Academic output as collateral damage

Yesterday I gave a talk at the Learning on Screen conference, which was hosted at the OU, with the title of 'Academic output as collateral damage.' The talk arose from two recent events: the first was the public engagement day at the OU, which I felt was a bit old media and didn't really address the idea of academics producing digital outputs as part of their everyday practice. Jonathan Sanderson commented on 'public engagement as collateral damage', which was too good a phrase not to pinch. The second was the slidecast I produced for George Siemens and Dave Cormier's course, which both explored these issues a bit more and was also an example of the type of output I had in mind.

The (poor audio quality) slidecast is below:

My main points were that you can view higher education as a long tail content production system. And if you are producing this stuff as a by-product of what you do anyway then a host of new possibilities open up. You can embrace unpredictability – which if you are spending £1000s on a TV series you don't want, but online unpredictability is a good thing, it's where all the innovation comes from. But most importantly I think it means we can do things we couldn't do before – George and Dave's open course is an example of this and we've only just begun to explore the possibilities that this new relationship with content affords.


  1. Emma says:

    just wanted to say thank you for the presentation at the BUFVC conference yesterday. I would have led a standing ovation, but I was too chicken! To me, the creative self-expression at the heart of learning as a process was demonstrated so well by what you did.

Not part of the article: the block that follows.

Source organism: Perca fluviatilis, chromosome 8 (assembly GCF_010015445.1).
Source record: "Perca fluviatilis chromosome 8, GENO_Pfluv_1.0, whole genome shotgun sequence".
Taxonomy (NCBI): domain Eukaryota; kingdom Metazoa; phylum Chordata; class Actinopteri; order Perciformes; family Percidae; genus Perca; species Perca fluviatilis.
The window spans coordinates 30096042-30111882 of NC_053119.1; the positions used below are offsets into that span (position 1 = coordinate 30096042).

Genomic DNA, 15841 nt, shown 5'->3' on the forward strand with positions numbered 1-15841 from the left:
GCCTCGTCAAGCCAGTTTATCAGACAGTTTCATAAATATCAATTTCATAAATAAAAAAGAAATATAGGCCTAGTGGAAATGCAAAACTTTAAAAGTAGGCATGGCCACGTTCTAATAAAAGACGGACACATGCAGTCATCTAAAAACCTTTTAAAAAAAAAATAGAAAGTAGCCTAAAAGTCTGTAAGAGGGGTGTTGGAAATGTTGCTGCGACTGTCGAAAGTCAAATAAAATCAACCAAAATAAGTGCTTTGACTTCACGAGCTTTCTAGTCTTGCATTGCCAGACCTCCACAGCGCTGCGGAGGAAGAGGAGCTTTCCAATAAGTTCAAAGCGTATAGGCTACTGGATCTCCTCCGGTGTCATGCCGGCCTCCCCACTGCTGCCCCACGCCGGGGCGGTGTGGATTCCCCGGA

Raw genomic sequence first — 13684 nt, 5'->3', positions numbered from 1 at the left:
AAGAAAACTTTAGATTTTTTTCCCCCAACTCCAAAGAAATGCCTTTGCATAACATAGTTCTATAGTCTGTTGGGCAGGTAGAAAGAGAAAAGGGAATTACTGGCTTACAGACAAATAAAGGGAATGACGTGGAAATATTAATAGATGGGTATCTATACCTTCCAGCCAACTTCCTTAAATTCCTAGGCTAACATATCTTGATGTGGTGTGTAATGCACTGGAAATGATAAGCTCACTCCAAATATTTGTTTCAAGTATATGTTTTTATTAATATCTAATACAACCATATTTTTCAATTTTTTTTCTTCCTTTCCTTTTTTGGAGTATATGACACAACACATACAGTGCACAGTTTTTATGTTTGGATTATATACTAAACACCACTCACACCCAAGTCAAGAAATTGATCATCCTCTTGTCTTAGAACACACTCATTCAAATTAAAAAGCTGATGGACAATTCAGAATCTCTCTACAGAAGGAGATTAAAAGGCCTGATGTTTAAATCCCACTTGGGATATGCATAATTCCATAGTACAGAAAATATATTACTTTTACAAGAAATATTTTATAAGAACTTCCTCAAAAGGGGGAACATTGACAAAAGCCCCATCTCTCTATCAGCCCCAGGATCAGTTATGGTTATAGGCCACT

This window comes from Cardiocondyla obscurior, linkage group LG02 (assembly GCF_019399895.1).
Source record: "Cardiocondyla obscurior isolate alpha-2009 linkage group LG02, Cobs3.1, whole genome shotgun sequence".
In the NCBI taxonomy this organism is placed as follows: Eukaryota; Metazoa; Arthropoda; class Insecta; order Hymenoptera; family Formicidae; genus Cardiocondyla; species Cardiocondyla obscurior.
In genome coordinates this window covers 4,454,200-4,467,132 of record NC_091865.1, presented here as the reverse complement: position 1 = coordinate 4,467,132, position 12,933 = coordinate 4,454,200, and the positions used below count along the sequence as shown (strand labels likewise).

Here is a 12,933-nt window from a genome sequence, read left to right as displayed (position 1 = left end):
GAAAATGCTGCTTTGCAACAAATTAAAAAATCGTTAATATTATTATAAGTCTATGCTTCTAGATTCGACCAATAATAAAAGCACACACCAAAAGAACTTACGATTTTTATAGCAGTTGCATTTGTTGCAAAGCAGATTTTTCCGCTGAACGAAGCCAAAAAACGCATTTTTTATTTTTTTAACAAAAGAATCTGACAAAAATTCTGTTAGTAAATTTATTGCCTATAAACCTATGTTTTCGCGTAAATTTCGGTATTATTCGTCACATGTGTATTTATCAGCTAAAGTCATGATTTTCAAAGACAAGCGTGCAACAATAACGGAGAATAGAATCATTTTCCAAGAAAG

2. Martin says:

    Hi Emma
    thanks very much. I wish you had led a standing ovation, I’ve never had one before!

  3. Hi Martin
    Tech issue, when I ran the collateral damage slideshare presentation, the slides were out of sync. Didn’t really matter, and not sure if it could be my browser at fault…
    Comment on substance. You remark at one point that the course you joined which was posted on the internet, asked people to join and then asked “strangers” for contributions was a new idea. Well, in some ways it similar to lecturing practice in some Universities 200 years ago (maybe more). I think then lecturers asked for contributions from the audience: popular lecturers were well off…. Elsewhere, asking for contributions is common in Second Life to support the creative sims built there by residents and resident groups.

  4. Martin
    Just saw your twitter comment about the sync disappearing…I wonder what happened. These kind of tech failures can put the ‘amateur’ off.
    Thanks for the audio anyway:)

  5. Martin says:

    Thanks both – Slideshare seemed to lose the synchronisation. I’ve redone it now and it seems ok.
    @Martin – I take your point about contributions, but I think what’s different here is that they can get these from world experts, such as David Wiley as well as the course participants. This is partly because of the internet as delivery mode, but also because the threshold for producing content has lowered. This means David, or I, can quickly produce something, for free, and without the input from others. I think it is this combination of network plus low threshold to produce multi-media content which is a game changer.

  6. Jim says:

    And if you are producing this stuff as a by-product of what you do anyway then a host of new possibilities open up. You can embrace unpredictability
    As with so many things, you succinctly bring the importance of the production fo stuff as a by-product of the process, rather than the packaging of the process itself. And that is what my experience has been in terms of the long tail and content produced as a part of a class becoming a steady resource via Google searches and links. The unpredictability of search and discovery is as fascinating as anything happening on line, but seems so huge to even beign unpacking. I’m hoping Tony Hirst will show me how to use google analytics to make sense of some of this, and back up your points here that are absolutely on target in my experience.

  7. Jim says:

    Comment edit:
    “…you succinctly distinguish between the importance of the production of stuff as a by-product of the process, rather than the packaging of stuff as the process itself”
    And “beign” is begin.
    One day I will proofread my comments, and then maybe even my posts.

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